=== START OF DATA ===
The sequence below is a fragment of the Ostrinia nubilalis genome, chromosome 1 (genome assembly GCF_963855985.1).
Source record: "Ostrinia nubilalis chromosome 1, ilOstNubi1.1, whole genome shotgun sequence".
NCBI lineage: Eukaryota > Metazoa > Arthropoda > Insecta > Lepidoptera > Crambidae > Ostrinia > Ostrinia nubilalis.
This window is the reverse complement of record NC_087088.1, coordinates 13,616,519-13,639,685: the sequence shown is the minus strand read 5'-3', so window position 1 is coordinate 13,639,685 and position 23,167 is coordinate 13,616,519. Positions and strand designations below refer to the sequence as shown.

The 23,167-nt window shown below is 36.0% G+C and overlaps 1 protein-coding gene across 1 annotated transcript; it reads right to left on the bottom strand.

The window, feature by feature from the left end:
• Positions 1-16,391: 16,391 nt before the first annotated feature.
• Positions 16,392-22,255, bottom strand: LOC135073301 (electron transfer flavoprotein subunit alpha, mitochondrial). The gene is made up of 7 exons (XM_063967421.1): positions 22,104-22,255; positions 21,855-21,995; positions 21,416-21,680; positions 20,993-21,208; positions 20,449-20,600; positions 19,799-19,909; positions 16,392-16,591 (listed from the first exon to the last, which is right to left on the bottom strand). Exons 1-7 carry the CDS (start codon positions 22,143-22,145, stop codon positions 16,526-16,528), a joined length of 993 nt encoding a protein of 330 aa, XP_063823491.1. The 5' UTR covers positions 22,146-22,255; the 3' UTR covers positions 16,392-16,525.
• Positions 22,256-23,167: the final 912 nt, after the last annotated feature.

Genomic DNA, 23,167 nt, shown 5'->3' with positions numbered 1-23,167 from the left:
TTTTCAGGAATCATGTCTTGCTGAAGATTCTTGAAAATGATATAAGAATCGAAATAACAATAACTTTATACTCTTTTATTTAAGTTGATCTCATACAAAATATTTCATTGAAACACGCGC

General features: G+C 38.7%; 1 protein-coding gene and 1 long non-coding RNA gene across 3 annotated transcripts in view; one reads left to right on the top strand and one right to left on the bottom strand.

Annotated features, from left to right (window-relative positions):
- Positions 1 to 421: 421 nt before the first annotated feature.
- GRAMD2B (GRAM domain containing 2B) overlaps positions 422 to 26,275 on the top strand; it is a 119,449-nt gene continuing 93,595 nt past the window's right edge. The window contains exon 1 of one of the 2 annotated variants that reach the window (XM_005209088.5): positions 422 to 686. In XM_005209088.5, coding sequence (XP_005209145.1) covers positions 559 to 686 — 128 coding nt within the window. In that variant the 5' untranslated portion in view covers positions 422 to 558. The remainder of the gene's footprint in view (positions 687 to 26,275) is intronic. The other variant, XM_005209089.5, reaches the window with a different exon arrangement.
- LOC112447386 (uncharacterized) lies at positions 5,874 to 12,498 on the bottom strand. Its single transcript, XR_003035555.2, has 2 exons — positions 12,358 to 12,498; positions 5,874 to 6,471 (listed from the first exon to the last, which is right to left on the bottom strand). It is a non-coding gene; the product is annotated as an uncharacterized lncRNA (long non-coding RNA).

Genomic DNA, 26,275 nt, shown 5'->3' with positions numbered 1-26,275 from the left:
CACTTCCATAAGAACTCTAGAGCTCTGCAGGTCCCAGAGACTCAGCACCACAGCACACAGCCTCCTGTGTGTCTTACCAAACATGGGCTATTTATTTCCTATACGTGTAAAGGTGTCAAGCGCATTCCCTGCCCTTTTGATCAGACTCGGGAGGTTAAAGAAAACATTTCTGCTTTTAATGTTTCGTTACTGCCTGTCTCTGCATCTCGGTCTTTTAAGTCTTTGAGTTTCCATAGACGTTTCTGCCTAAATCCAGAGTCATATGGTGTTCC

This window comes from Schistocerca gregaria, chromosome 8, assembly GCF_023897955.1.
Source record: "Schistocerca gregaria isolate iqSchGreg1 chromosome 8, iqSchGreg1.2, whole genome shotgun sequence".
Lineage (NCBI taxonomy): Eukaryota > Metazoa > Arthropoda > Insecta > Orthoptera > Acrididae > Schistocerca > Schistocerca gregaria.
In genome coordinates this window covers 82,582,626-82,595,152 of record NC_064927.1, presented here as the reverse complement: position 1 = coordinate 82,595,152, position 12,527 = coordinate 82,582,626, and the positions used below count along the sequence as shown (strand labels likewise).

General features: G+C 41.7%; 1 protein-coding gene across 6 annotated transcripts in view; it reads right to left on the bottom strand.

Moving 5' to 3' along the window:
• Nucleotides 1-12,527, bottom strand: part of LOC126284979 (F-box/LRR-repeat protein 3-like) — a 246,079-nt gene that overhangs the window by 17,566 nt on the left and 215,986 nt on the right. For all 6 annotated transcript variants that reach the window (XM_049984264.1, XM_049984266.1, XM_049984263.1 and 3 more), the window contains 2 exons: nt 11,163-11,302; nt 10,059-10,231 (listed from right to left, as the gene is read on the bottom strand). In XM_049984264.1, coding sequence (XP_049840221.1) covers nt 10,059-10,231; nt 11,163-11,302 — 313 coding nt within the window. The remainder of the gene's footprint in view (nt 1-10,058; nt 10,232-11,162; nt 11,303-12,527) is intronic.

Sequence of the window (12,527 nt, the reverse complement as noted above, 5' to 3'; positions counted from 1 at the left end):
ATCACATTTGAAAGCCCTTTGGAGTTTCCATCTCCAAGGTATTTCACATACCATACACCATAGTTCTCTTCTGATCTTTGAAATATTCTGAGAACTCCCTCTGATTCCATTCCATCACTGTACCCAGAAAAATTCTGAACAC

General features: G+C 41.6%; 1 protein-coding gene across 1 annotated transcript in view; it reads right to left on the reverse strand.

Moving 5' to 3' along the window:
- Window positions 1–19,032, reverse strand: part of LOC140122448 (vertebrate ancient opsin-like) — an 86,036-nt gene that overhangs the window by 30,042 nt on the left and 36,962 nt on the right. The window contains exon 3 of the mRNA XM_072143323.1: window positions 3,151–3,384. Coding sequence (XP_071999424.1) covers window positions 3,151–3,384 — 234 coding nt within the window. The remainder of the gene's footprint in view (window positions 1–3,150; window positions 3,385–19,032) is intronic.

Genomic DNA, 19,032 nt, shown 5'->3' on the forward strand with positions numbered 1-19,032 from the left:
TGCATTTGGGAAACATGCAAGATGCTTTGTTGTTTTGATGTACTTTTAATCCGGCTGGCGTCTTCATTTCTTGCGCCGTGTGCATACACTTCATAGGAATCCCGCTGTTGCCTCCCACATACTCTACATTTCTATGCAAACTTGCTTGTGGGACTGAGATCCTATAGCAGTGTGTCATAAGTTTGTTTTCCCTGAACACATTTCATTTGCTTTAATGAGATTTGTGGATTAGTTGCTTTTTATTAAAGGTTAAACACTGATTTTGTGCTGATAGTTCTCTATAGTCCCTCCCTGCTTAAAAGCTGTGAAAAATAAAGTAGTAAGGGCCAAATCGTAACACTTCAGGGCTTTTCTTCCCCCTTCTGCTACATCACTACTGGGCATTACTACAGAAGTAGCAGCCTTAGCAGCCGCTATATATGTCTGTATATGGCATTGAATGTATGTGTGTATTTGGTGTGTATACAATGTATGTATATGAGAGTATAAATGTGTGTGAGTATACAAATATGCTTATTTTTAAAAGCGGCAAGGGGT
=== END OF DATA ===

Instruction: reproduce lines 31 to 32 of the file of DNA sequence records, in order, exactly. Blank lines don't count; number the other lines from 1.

Genomic DNA, 19,032 nt, shown 5'->3' on the forward strand with positions numbered 1-19,032 from the left:
TGCATTTGGGAAACATGCAAGATGCTTTGTTGTTTTGATGTACTTTTAATCCGGCTGGCGTCTTCATTTCTTGCGCCGTGTGCATACACTTCATAGGAATCCCGCTGTTGCCTCCCACATACTCTACATTTCTATGCAAACTTGCTTGTGGGACTGAGATCCTATAGCAGTGTGTCATAAGTTTGTTTTCCCTGAACACATTTCATTTGCTTTAATGAGATTTGTGGATTAGTTGCTTTTTATTAAAGGTTAAACACTGATTTTGTGCTGATAGTTCTCTATAGTCCCTCCCTGCTTAAAAGCTGTGAAAAATAAAGTAGTAAGGGCCAAATCGTAACACTTCAGGGCTTTTCTTCCCCCTTCTGCTACATCACTACTGGGCATTACTACAGAAGTAGCAGCCTTAGCAGCCGCTATATATGTCTGTATATGGCATTGAATGTATGTGTGTATTTGGTGTGTATACAATGTATGTATATGAGAGTATAAATGTGTGTGAGTATACAAATATGCTTATTTTTAAAAGCGGCAAGGGGT